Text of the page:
Should politicians have to tell the truth?

WEST PALM BEACH, Fla. - Boca State Sen. Maria Sachs is pushing an effort in Tallahassee that would require politicians - and their supporters - to tell the truth in TV ads.

"Free speech is a wonderful right that we have. But nobody has the right to use the first amendment as a shield," said Sachs.

Sachs points to Florida election law that already says candidates can't lie, and wants it expanded to include anyone running ads on behalf of a candidate. But Florida's former ACLU head has two main beefs.

First, how do you enforce it?

"Who do we trust to determine whether speech is true or false or hurtful or unhurtful or necessary? Ultimately, its got to be the voters and not a government official," said West Palm Beach attorney James Green.

And second, would it hurt the very thing government is sworn to protect?

"It would make people afraid to be critical, it would make people afraid to express their opinion because of fear of prosecution," said Green.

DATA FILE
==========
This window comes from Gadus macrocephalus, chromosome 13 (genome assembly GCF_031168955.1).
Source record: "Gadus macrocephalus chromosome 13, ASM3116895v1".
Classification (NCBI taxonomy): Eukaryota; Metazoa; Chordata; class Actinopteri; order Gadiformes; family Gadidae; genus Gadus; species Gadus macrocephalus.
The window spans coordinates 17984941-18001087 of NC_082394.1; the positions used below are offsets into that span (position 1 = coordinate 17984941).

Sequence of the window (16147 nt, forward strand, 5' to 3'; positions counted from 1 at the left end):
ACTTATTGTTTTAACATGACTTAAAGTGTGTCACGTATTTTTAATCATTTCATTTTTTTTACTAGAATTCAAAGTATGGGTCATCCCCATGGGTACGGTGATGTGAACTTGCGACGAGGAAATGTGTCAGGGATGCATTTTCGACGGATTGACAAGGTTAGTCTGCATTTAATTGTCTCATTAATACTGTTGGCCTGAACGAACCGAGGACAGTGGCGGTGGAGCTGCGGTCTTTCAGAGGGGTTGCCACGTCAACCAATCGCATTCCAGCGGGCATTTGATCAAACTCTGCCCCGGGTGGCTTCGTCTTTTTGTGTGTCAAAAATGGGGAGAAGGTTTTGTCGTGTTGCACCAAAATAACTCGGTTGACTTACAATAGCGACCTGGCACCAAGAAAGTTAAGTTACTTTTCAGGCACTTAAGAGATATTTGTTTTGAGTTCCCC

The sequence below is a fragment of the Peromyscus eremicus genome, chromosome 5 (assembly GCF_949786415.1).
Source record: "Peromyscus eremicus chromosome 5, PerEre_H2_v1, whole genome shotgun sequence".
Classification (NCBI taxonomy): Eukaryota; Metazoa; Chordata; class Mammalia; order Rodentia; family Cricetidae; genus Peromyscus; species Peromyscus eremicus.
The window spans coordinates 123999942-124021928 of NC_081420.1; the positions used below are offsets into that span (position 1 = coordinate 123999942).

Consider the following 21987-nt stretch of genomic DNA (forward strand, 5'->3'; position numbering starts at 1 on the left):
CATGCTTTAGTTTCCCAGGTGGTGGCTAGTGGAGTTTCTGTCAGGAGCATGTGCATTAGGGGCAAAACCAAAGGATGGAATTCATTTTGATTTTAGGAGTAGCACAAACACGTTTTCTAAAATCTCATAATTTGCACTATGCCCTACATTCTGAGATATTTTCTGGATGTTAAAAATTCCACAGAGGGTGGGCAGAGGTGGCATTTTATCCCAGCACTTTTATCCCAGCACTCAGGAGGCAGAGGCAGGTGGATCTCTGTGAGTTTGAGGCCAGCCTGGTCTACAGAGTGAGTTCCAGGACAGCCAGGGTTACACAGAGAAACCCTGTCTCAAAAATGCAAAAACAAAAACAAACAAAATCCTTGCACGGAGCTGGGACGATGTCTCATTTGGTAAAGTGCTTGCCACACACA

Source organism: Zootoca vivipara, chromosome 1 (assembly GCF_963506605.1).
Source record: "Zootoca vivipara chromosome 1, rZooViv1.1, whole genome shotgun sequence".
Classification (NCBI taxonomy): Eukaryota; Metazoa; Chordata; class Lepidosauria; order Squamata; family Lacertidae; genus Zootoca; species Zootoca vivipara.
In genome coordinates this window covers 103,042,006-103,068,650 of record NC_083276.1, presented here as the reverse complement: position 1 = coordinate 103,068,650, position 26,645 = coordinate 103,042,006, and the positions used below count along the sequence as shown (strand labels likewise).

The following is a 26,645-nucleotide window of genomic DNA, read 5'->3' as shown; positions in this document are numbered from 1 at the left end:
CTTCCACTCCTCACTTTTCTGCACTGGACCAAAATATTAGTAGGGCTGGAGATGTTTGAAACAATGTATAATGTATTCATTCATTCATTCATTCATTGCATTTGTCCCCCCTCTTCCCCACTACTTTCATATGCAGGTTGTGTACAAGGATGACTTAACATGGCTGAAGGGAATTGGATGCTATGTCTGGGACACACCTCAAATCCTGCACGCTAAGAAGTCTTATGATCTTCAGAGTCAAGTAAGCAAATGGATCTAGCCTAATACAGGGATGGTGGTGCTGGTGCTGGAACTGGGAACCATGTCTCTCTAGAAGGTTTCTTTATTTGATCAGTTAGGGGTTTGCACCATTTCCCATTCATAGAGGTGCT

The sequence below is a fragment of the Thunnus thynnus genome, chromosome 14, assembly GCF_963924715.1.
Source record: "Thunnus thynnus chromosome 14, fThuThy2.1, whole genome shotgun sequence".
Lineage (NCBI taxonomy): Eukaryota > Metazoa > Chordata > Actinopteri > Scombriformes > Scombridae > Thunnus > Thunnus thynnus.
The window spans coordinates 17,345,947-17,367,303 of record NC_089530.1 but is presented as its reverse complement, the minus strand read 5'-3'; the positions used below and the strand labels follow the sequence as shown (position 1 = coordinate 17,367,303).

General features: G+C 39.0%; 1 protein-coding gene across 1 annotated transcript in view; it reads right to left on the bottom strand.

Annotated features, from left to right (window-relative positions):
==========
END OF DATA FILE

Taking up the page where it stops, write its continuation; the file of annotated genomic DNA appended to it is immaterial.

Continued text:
But Sachs says government - for it to work - has to be grounded in truth. "When it comes to personal attacks that are based on allegations that are not even true, then we've gone too far."

Voter Michael Margaritoff of West Palm Beach says legislating the truth is ridiculous. "There's no way humanity can ever develop so many laws that you can take care of all the facets of human trechery."

NewsChannel 5 spoke to two Democratic and two Republican state legislators who say that they would support the proposal, but one lamented it would never become law because Sachs is a member of the minority party.

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